Edinburgh World Heritage - News Article

 

Director's Notes - March 2011

Monthly update from EWH Director Adam Wilkinson.


Mar 30, 2011

A couple of weeks ago, we were a little confused by newspapers reporting of World Heritage status. One day the papers were telling us that our status as a World Heritage Site was not at risk, and the next day that it was at risk (sort of). The journalists must have been in a dreadful rush when writing, as we were (and remain) only too happy to furnish them with facts, details and all that nonsense.

The story about World Heritage status not being at risk was related to the official state of conservation report, which is sent to the World Heritage Committee by the Department for Culture, Media and Sport in London. This reported on progress since the 2008 UNESCO mission to Edinburgh, noting that development pressure is pretty low, that the Council has appointed a World Heritage Officer and that much work has been done on the question of a 'buffer zone'.

The 'buffer zone' question tends to generate excitement, much of it unnecessary. The idea behind it is that changes outside a World Heritage Site might affect the site itself. This is all well and good when you are dealing with a monument in a field (indeed the concept came about from cases such as Bodinath or Swayambunath in the Kathmandu Valley, which were stupae in a field in the 1970s, and are now stupae in a mini-city). However, when dealing with a part of a city it becomes more complex, especially when that city is built on a series of hills and valleys, and has extensive historic suburbs. There is no real precedent in the UK - the whole of the city of Bath was designated (whether by accident or design - the only other World Heritage city is Venice, with very clear boundaries).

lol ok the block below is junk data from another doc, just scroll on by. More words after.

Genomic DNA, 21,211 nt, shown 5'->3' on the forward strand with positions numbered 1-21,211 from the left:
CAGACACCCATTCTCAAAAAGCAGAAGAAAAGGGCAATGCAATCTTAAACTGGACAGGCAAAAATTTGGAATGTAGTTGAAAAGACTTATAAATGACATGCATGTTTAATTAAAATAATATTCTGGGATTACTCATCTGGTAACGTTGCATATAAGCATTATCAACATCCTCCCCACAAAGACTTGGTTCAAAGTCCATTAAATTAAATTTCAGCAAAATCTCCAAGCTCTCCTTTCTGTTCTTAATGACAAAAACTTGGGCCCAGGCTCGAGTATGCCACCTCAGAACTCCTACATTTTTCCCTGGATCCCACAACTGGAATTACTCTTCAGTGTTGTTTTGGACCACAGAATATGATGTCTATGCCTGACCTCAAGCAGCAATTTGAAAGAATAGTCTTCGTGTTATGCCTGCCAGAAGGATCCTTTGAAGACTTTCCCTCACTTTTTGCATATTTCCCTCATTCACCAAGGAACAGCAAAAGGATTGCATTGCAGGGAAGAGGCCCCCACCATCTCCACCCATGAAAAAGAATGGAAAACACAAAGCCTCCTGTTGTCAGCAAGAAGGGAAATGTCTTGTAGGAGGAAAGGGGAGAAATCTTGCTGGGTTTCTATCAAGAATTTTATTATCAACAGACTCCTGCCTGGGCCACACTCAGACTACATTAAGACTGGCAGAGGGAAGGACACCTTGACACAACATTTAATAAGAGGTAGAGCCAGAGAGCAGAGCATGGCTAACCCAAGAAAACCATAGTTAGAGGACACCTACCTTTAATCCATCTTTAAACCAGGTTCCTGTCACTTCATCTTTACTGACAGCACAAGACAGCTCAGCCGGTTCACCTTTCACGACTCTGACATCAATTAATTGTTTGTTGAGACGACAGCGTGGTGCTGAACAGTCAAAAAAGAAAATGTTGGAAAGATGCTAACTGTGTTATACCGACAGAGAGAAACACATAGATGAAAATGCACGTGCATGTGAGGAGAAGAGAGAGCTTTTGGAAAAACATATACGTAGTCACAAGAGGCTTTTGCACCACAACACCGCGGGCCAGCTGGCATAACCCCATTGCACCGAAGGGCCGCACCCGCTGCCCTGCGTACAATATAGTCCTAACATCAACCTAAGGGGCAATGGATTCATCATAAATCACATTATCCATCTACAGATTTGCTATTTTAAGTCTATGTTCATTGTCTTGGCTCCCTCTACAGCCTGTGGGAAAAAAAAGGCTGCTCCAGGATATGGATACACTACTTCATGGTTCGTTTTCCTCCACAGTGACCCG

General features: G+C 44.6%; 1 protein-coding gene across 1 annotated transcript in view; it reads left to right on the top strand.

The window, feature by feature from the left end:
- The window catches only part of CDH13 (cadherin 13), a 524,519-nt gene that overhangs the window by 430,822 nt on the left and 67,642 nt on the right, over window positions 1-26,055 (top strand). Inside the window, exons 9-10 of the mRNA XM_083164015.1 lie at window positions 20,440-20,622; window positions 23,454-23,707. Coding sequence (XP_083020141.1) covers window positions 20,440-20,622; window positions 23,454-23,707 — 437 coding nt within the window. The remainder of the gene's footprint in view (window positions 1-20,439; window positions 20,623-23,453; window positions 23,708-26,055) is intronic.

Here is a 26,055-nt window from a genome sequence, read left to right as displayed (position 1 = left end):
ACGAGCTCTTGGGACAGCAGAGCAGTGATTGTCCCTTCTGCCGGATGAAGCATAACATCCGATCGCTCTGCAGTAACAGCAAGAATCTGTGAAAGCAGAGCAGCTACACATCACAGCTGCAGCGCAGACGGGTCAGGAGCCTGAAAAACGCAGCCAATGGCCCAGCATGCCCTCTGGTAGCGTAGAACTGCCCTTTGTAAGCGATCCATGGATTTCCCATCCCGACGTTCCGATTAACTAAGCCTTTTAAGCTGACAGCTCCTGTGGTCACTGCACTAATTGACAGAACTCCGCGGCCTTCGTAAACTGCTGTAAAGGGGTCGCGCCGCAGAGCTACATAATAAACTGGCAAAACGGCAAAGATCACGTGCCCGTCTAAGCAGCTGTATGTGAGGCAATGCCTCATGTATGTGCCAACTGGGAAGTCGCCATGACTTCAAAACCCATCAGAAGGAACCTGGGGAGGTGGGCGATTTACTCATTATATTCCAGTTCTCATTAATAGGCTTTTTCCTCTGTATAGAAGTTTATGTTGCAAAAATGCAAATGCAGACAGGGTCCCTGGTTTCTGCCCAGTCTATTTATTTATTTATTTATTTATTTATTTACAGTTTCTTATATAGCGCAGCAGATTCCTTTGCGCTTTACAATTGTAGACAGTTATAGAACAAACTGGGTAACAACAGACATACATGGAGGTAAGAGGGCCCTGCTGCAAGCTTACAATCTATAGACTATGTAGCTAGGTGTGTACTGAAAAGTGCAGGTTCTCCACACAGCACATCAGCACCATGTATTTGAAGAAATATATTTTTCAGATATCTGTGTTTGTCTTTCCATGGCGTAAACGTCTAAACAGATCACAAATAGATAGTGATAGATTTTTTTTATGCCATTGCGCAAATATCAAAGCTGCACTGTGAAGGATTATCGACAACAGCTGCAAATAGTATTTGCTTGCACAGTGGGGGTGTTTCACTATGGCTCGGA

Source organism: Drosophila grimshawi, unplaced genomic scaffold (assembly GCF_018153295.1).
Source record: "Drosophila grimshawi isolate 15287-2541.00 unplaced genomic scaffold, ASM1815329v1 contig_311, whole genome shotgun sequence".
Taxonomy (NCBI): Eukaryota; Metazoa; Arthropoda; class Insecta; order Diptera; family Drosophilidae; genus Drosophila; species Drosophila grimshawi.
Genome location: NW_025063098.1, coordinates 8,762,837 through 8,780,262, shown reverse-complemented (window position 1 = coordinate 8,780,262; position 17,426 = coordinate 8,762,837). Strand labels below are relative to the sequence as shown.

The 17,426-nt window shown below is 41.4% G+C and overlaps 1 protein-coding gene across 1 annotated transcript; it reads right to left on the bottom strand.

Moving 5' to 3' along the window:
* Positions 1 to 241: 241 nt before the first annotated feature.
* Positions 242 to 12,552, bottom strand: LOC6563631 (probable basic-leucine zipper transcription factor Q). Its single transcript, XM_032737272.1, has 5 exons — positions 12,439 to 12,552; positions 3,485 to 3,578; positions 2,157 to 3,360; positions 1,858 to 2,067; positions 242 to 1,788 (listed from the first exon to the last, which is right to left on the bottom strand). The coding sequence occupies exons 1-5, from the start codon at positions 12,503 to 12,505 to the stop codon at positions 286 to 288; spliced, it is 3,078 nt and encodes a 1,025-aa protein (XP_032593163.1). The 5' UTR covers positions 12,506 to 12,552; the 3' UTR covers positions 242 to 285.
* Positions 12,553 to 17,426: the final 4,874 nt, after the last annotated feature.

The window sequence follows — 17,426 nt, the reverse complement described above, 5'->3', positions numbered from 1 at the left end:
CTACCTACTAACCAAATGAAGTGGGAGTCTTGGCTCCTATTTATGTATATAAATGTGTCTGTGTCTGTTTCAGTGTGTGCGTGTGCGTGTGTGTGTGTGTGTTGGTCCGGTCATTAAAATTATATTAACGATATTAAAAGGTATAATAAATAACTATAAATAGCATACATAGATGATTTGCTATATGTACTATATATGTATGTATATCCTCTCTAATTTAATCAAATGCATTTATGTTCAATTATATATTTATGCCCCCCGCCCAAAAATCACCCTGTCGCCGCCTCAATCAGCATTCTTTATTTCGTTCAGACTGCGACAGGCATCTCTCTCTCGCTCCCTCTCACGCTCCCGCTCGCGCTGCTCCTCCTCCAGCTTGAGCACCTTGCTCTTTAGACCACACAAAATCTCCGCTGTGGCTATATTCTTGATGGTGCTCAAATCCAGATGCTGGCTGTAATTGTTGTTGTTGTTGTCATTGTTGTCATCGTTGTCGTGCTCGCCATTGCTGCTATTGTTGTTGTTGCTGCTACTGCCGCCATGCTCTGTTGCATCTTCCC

Consequently, we've spent time studying other cities and how they deal with the question, and then tried applying these to our situation.  Many historic cities have their walls intact, often with a defensive gap or river between them and the rest of the city - such as Visby in Sweden. Krakow has this and then a series of clearly defined compact suburbs around its centre, which form a natural buffer. Both are flat. Then there is the fact that World Heritage status in the UK brings with it no additional protections beyond the existing designations of conservation areas and listed buildings, meaning that it would be a challenge to give a defined zone teeth.

It was this that led to us funding the Colvin and Moggeridge View Study, which the City of Edinburgh adopted as policy. The study defines a series of views into, around and across the city and World Heritage Site, and proposes a means of protecting them, using viewing 'cones' rather than traditional 'corridors' (more on this here) The feeling is that this, combined with the existing protections, ensure that the Outstanding Universal Value of the site is well protected from any damaging change outside of it. It is a more subtle and tailored approach than drawing another line around the World Heritage Site (where does one stop? Fife?). We'll keep it under review.

The question of the Site being at risk was raised a day later in the press with the news that the Department of International Development in London was proposing to drop its annual membership subsidy to UNESCO. It appears not to have consulted colleagues at the Department for Culture, Media and Sport, or anyone else. The strength of reaction was such that the subsidy was put 'under review' for two years. £12m is not a high price to pay for encouraging international understanding through culture and avoiding the trauma (and expense) of armed conflict.



‹ Return to List
 
Recent Projects

From the three year Twelve Monuments Project to the major restoration of Well Court.

Who We Are

EWH staff directory and biographies.

Support Us

Find out how you can help support our work.


 

© Edinburgh World Heritage. All rights reserved. Terms and Conditions | Cookie Policy
5 Bakehouse Close, 146 Canongate, Edinburgh EH8 8DD. T: 0131 220 7720. E: info@ewht.org.uk
Registered in Scotland No.195077. Scottish charity No. SC037183

 

Website by Urwin Digital